For Boris Chertok, it really was rocket science. Chertok, a Russian rocket scientist who played key roles in everything from the nuclear arms race, to Sputnik, to putting the first man in space, died Dec. 13 at 99.
A Russian website described Chertok, who was born in Lodz, Poland, and moved to Moscow, with his family at age 2 as one of the greatest space pioneers in history, an assessment backed up by American space historian James Oberg, a NASA veteran, who said Chertok would live forever “in his accomplishments and his books.”
Chertok was described in Encyclopedia Astronautica, which also offered a detailed chronology of his career, as “a talented and pioneering guidance and control engineer.
Chertok’s career was launched in the days after World War II, shortly after he graduated from the Moscow Power Engineering Institute, when he led a study of the Nazi rocket industry and its V2 rockets.
“I consider it one of my achievements that in 1945 we managed to create a scientific research institute right there in Germany, in contradiction of all international agreements,” Chertok once said.
A year later he joined NII-88, the Soviet Union’s secret rocket design institute, which was headed by Sergey Korolev, founder of the Soviet space program. Chertok was Korolev’s deputy until the latter died in 1966.
In the 1950s, Chertok was responsible for developing control systems for the Soviet Union’s intercontinental ballistic missiles and later adapted that technology to develop the rocket that sent Sputnik 1, the first successful satellite, into space.
“Each of these first rockets was like a beloved woman for us,” Chertok said once. “We were in love with every rocket, we desperately wanted it to blast off successfully. We would give our hearts and souls to see it flying.”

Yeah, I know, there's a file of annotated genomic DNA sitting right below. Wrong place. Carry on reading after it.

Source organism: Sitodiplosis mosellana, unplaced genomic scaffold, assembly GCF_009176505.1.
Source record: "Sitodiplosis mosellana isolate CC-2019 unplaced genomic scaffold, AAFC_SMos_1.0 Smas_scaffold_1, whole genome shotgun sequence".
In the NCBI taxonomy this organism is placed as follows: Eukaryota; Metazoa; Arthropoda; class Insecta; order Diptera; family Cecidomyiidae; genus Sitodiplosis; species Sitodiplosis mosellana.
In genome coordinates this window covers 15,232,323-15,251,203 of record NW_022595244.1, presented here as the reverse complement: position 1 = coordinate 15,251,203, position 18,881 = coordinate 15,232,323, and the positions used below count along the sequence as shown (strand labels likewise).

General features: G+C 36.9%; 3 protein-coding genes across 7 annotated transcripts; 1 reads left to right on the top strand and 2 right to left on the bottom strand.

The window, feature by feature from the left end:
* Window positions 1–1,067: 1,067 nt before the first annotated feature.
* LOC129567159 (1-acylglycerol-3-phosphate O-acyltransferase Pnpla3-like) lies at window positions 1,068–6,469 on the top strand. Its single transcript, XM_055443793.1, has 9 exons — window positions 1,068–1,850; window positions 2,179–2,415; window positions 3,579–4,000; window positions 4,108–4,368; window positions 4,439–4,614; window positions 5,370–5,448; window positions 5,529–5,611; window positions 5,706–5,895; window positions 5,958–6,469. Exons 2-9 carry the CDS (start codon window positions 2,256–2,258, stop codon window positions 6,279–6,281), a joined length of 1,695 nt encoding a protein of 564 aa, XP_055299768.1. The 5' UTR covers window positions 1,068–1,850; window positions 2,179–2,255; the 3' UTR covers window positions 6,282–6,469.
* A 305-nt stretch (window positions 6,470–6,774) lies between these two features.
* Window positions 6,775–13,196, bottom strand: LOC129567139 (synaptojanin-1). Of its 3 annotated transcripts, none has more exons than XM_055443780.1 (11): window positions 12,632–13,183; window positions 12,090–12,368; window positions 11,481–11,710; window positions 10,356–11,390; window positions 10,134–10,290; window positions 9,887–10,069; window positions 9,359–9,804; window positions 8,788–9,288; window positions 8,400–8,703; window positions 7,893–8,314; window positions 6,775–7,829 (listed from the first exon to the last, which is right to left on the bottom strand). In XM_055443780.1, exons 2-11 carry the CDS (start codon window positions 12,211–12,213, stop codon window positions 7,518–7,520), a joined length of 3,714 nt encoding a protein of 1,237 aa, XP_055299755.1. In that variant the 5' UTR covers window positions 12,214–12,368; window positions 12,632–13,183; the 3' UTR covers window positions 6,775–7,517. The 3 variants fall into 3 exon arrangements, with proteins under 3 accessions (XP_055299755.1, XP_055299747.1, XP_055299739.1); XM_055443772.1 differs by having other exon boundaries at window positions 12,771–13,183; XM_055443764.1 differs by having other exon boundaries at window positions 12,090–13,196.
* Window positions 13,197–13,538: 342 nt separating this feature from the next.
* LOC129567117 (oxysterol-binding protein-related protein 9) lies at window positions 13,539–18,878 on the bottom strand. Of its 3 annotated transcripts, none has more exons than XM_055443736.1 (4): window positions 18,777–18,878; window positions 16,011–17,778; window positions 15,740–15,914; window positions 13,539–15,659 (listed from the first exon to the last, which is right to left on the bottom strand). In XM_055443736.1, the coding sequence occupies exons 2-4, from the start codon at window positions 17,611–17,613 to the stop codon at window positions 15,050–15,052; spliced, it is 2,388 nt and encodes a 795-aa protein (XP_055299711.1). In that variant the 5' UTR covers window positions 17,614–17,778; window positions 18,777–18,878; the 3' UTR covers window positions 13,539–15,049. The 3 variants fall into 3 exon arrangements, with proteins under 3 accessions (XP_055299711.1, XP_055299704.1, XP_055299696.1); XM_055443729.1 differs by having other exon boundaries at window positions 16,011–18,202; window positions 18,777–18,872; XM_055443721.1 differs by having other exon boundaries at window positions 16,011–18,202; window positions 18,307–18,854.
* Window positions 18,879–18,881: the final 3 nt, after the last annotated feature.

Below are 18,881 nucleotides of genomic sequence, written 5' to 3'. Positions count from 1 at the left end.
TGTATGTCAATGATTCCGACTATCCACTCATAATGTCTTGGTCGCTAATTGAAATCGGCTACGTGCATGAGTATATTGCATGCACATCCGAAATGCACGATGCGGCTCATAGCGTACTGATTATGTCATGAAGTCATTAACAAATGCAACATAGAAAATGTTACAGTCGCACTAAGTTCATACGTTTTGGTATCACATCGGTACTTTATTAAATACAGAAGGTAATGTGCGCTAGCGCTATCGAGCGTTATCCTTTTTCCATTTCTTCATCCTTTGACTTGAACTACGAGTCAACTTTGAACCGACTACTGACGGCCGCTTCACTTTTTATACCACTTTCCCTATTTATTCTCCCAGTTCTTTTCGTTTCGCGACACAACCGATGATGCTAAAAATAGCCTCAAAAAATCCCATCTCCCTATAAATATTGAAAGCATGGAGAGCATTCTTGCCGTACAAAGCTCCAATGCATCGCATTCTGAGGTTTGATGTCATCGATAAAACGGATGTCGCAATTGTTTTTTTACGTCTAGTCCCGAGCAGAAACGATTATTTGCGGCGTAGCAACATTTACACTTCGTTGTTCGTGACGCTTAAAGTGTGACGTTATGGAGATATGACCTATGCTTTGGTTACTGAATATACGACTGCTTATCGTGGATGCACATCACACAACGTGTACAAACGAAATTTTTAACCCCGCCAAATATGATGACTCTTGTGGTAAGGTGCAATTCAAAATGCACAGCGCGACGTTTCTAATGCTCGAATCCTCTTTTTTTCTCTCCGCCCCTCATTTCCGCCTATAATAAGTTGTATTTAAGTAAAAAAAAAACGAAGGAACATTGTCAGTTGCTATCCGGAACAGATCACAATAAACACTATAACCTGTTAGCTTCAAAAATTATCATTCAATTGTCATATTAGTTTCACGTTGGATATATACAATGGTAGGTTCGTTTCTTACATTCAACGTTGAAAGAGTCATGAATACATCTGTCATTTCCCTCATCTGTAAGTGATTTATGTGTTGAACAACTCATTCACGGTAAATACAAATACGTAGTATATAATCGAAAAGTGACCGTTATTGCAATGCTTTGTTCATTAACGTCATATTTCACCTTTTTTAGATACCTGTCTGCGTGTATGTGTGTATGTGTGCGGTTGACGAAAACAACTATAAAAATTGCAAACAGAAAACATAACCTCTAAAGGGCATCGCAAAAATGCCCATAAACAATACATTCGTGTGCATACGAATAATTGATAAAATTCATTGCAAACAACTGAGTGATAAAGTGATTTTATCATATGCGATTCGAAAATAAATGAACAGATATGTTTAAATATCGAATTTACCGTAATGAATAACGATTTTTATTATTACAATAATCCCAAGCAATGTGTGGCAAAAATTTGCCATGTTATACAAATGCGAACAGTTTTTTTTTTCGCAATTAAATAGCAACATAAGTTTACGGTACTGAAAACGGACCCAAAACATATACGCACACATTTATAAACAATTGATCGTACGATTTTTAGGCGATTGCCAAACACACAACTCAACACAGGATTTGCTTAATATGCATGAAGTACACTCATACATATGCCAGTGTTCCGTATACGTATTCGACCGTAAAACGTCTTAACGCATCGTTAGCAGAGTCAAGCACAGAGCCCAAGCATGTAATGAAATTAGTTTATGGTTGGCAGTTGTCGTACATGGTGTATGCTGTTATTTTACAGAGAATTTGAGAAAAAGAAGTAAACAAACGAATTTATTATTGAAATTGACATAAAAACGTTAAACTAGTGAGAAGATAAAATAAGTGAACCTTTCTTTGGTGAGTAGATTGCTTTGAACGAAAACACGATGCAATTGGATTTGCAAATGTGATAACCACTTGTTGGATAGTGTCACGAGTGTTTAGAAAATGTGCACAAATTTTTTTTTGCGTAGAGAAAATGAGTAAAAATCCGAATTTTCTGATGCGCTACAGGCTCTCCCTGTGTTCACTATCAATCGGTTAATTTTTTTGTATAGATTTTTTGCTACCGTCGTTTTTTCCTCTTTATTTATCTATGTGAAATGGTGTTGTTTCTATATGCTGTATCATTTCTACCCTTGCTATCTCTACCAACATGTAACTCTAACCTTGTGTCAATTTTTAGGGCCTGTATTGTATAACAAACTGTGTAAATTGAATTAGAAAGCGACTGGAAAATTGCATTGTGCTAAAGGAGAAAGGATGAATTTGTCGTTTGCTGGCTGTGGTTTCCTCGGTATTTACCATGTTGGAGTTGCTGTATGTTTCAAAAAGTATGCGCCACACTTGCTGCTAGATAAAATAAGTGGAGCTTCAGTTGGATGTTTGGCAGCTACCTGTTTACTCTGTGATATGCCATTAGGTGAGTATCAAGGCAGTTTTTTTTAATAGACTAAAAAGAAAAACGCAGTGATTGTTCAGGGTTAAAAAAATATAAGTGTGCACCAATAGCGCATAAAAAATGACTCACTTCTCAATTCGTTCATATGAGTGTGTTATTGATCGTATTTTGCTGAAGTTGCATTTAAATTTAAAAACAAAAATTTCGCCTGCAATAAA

The Sputnik program was a turning point not only in Chertok’s career but in the world at large. In his memoirs, he wrote that the success of the satellite itself was secondary to the Soviet scientists’ real goal: ”Our main task was to get back to building a missile capable of carrying a nuclear warhead,” he said. “It took us – the Sputnik creators – four or five days to realize that the history of civilization could be divided into before the launch and after."
Yet Chertok’s life as a Jew in the highest and most secret echelons of Soviet society – his name wasn’t revealed to the Soviet public until 1987 on Sputnik’s 30th anniversary and was not permitted to travel abroad until then – wasn’t always secure or safe. In a lengthy memoir in Russian, parts of which have been translated into English and published by NASA, Chertok made numerous references to the problems and worries of Jewish Soviet scientists. In “Rockets and People, Creating a Rocket Industry,” Chertok wrote:
…when the Central Committee was discussing the chief engineer vacancy, he had been warned that the Central Committee had many denunciations directed at me. They primarily had to do with the development of the automatic astronavigation system. But it wasn’t only a matter of technology; rather it had to do with the fact that the current situation required a different personnel lineup and therefore I could no longer remain in the post of deputy chief engineer. I did not have the right ethnicity. If the fifth line of the personal history form had said “Russian” or even “Ukrainian,” then it would have been a different story.”
Asif Siddiqi, the English volume’s editor, wrote in a footnote that Chertok and several other top Soviet scientists “ were all Jewish, and hence more vulnerable to being under suspicion in the early 1950s at the height of the anti-cosmopolitanism campaign.”
The Eulogizer highlights the life accomplishments of famous and not-so-famous Jews who have passed away recently. Write to the Eulogizer at firstname.lastname@example.org.